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Haven't we heard this record before?

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Have the Twins learned from their past mistakes? It depends on how you choose to judge: on process, or on results.

Bruce Kluckhohn-USA TODAY Sports

It can be hard to justify the actions of a front office that makes two moves of note over an entire winter, particularly when it's on behalf of a team that was on the verge of a playoff spot following four pretty terrible seasons. There are mitigating conditions, of course. After adding Byung Ho Park and John Ryan Murphy on the position player side the offense was more or less full (perhaps too full). Outside of a legitimate ace starting pitcher, there was no need to add another mid-level arm for the rotation considering the array of options already in-house.

That only leaves the bullpen. Mike Bates' criticism is accurate, but Ted softens the blow a bit. Both have good points and yet somehow the arguments sound familiar. It feels like we've had this discussion about Minnesota's roster construction philosophies, and resulting bullpen options, before.

And we have. Not just here, but in all corners of Twins Territory. When we went over the Twins' bullpen options 13+ months ago, one point was made that the Twins swapped out Jared Burton and Anthony Swarzak. It was to make room for young arms who had not yet arrived, to make room for that one starter who didn't make the rotation, and it was to make room for minor league signings. While Blaine Boyer was a fine stop gap solution, none of those options really worked out for Minnesota.

  1. The Twins committed all of 26 innings to young arms in the bullpen: 2.2 to Alex Meyer and 23.1 to Michael Tonkin. Nick Burdi and Jake Reed had false starts, Zack Jones wasn't able to properly develop his secondary pitches, and J.T. Chargois was still shaking off some rust.
  2. Mike Pelfrey was supposed to be in the bullpen out of spring training, but was forced into the rotation when Ervin Santana received his 80-game suspension. The team did put starter Trevor May into the bullpen, but that was out of desperation later in the season and not because he wasn't good enough for the starting five. We'll come back to that point in a moment.
  3. None of Minnesota's minor league signings made any lasting impact. Boyer pitched well enough, but not well enough to earn a multi-year role with the organization.
Here we are a year later and the organization has approached the bullpen with the exact same philosophy. The bullpen that finished last in strikeout rate, 24th in FIP, 28th in xFIP, and 20th in opponent OPS in 2015 is relying on the same strategy for this year: cut a couple of easy-decision bullpen arms loose, rely on the young arms, have an abundance of rotation options. Perhaps the front office made overtures to free agents or explored options on the trade market, but not one reliever of significance was brought in. So how do you judge: on the process that the front office undertook to improve the club, or on the results of that process?

Granted, the good end of the Twins' bullpen is alright. Glen Perkins is one of the best closers in the American League when he's healthy. Kevin Jepsen proved himself a highly effective option at the end of games with the club during last season's stretch run. Casey Fien had a down season but is still effective. Trevor May posted a 2.87 ERA in the bullpen, while striking out 37 in 31.1 frames.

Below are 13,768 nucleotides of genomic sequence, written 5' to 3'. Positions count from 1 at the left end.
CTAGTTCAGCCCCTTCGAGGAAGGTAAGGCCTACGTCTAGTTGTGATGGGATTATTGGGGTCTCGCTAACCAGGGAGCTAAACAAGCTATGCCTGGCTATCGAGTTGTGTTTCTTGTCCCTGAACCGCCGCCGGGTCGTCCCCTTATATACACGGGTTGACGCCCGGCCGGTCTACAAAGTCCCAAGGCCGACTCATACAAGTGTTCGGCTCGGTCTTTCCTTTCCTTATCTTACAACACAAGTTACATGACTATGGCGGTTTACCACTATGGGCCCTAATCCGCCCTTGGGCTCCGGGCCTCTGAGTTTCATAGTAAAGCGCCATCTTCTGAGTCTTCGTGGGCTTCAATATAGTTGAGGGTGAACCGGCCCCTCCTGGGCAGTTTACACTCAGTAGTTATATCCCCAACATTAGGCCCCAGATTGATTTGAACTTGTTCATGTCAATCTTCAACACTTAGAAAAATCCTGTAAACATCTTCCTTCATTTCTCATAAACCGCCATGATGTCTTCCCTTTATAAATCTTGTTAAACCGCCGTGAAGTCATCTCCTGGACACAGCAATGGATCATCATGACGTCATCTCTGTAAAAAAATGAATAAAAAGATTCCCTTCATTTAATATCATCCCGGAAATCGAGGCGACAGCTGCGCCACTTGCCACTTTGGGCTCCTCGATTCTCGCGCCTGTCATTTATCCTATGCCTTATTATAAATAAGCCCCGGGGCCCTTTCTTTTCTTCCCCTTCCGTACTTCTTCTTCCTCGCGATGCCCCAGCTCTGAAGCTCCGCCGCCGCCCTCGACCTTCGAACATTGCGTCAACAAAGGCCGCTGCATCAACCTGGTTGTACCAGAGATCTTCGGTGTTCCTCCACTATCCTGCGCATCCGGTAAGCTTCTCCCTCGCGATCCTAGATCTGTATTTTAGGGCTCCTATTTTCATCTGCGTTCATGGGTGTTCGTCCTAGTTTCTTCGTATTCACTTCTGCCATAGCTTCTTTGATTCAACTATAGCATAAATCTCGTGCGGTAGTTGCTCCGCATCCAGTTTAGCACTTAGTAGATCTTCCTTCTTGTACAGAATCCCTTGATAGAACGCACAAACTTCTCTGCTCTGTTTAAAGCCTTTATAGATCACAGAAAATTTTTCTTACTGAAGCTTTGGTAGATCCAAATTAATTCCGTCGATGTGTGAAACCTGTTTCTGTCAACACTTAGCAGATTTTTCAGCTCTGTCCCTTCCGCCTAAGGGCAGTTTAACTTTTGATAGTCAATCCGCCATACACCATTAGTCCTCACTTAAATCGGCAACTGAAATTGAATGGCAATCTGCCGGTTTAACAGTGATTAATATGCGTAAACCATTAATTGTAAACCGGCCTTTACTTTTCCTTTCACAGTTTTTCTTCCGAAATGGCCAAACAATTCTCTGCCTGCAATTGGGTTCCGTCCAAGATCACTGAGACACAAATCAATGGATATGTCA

Yet is that a good thing, or is it an example of the organization's lack of creativity in its approach to roster construction? May's critics will point to the fact that he averaged just 5.1 innings per start in 2015, but he was still the most talented starting pitcher that the Twins had developed and debuted since Francisco Liriano. An organization that had been slammed for years for developing starters who "pitch to contact," regardless of how that phrase is interpreted, was so desperate for help in the bullpen that they made the decision to disrupt the player's long-term development for short-term gains.

The club's decisions make sense in context; the Twins had options for the rotation that it didn't have in relief - even if it didn't address those needs fully at the trade deadline. Yet it seems as though those circumstances have dictated the club's approach to roster building for 2016. For whatever efforts the front office made over the winter, nothing happened, and we're left with another illustration of how the organization sees the status quo as its blueprint for the future. It's no guarantee that it won't work this year, but we know it didn't work last year.

The Twins are who they are. They have more money to spend and their draft philosophy has changed over the last half decade, but when it comes to roster construction it seems like they've settled into their nook. That approach has its strengths; it's good to know who you are, and risk-averse is definitely a strategy that can bring some stability.

But in an off-season where the club was being challenged to up their ante, it didn't happen. Trevor Plouffe wasn't traded, the rotation was left untouched, and the bullpen is being asked to be better than last year even though the approach to its construction hasn't changed.

Having confidence in the youth movement and getting creative in roster construction aren't mutually exclusive ideas. I know that the Twins understand this. It's just that once again with this bullpen, we're left to judge process versus results and it feels like we're still listening to the same record.